Endo Pharmaceuticals Reaches Settlement Agreement with Transvaginal Mesh Victims
On Tuesday, September 30th, Endo International Plc stated that the medical device manufacturer had agreed to a settlement involving 20,000 transvaginal mesh personal injury claims, ending all of the cases against its American Medical Systems unit, which were going to trial in a multidistrict litigation (MDL).
As part of the settlement terms, Endo does not admit liability for the transvaginal mesh damages, and said it would increase the amount of money that the company had set aside for victims – from $1.2 billion to $1.6 billion.
In April, Endo announced that it had reached agreements to settle 21,700 additional transvaginal mesh personal injury cases with separate plaintiffs’ law firms, for $830 million. In 2013, the company settled an undisclosed number of transvaginal mesh cases for $54.5 million.
The deal resolves the transvaginal mesh lawsuits for upwards of $48,000 per claimant.
“We believe these settlements will allow the AMS business to continue its return to growth and enhance focus on operations and profitability,” Chief Executive Officer Rajiv De Silva said in in the statement.
Transvaginal mesh was originally developed in 1996 and approved by the FDA for organ prolapse that caused vaginal pain and stress urinary incontinence. The original transvaginal mesh, Boston Scientific’s ProtoGen, was recalled in 1999, but due to an FDA approval loophole called 510(k) – which fast-tracks approval of devices similar to previously-approved devices – many other medical manufacturing companies began developing transvaginal mesh devices of their own.
Because of numerous complaints about the transvaginal mesh devices eroding, which can cause organ perforation, bleeding, infection, severe pain, and continued organ prolapse, the FDA ordered major transvaginal mesh manufacturers like Boston Scientific and Johnson & Johnson to study the devices’ effectiveness more in depth. Recently, the regulatory agency stated that it would not allow any more transvaginal mesh devices to use the 510(k) process, which allows medical devices substantially similar to previously-approved devices to get a “quick approval.” Transvaginal mesh devices today are based on one original device, the Gynecare ProLift, which was approved in 1996 but then recalled in 1999 because of the side effects.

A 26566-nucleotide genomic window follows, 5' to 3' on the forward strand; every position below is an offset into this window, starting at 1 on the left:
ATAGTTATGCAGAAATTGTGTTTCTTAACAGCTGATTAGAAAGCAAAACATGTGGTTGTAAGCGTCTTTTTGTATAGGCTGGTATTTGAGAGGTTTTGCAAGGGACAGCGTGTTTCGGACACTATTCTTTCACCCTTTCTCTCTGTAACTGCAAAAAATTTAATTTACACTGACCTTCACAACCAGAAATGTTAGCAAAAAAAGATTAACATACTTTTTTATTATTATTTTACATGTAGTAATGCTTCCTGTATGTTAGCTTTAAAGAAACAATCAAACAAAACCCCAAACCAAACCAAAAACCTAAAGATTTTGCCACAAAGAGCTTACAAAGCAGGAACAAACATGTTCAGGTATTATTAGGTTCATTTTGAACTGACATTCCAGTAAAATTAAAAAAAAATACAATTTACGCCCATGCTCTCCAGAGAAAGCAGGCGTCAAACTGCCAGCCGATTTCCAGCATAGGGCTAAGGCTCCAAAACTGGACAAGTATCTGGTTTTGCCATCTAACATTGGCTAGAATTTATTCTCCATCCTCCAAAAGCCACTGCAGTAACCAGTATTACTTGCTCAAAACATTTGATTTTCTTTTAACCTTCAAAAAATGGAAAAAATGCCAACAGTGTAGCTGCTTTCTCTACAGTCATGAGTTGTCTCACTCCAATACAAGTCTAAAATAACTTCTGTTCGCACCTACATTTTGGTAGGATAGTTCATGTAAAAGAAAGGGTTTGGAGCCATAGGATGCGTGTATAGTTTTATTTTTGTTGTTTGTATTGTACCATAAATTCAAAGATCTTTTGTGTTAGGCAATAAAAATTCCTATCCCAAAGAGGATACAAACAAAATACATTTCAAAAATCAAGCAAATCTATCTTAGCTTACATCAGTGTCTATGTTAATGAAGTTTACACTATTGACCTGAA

Last fall, five of the six transvaginal mesh manufacturers agreed to begin settlement talks with plaintiffs. The only company so far that has not gone into settlement negotiations for its transvaginal mesh devices is Johnson & Johnson and its subsidiary, Ethicon. “Ethicon is now focusing on trying to efficiently manage thousands of unverified and possibly unfounded complaints,” Sheri Woodruff, a spokeswoman for the Ethicon unit of New Brunswick, New Jersey-based J&J, said in an e-mail. The company will “request dismissal of meritless claims, including claims with no compensable injury, claims barred by the statute of limitations, misfiled claims, and improperly filed claims.”
The Strom Law Firm Fights for Women in Transvaginal Mesh Personal Injury Case
Transvaginal mesh kits were initially produced to help with pelvic organ prolapse and stress urinary incontinence. Several varieties of mesh kits exist, but transvaginal mesh specifically was supposed to produce less scarring and pain, because the procedure was less invasive. However, Transvaginal Mesh Injury can arise from vaginal mesh slings, including organ perforation, infection, internal scarring, continued organ prolapse, and bleeding. If you or a loved one has pelvic organ prolapse or stress urinary incontinence, have had a transvaginal mesh device implanted, and have since experienced detrimental complications, you may be entitled to compensation. The experienced lawyers at Strom Law, LLC can help. We offer free consultations, so please contact us today, and we can help get you on the road to recovery. 803.252.4800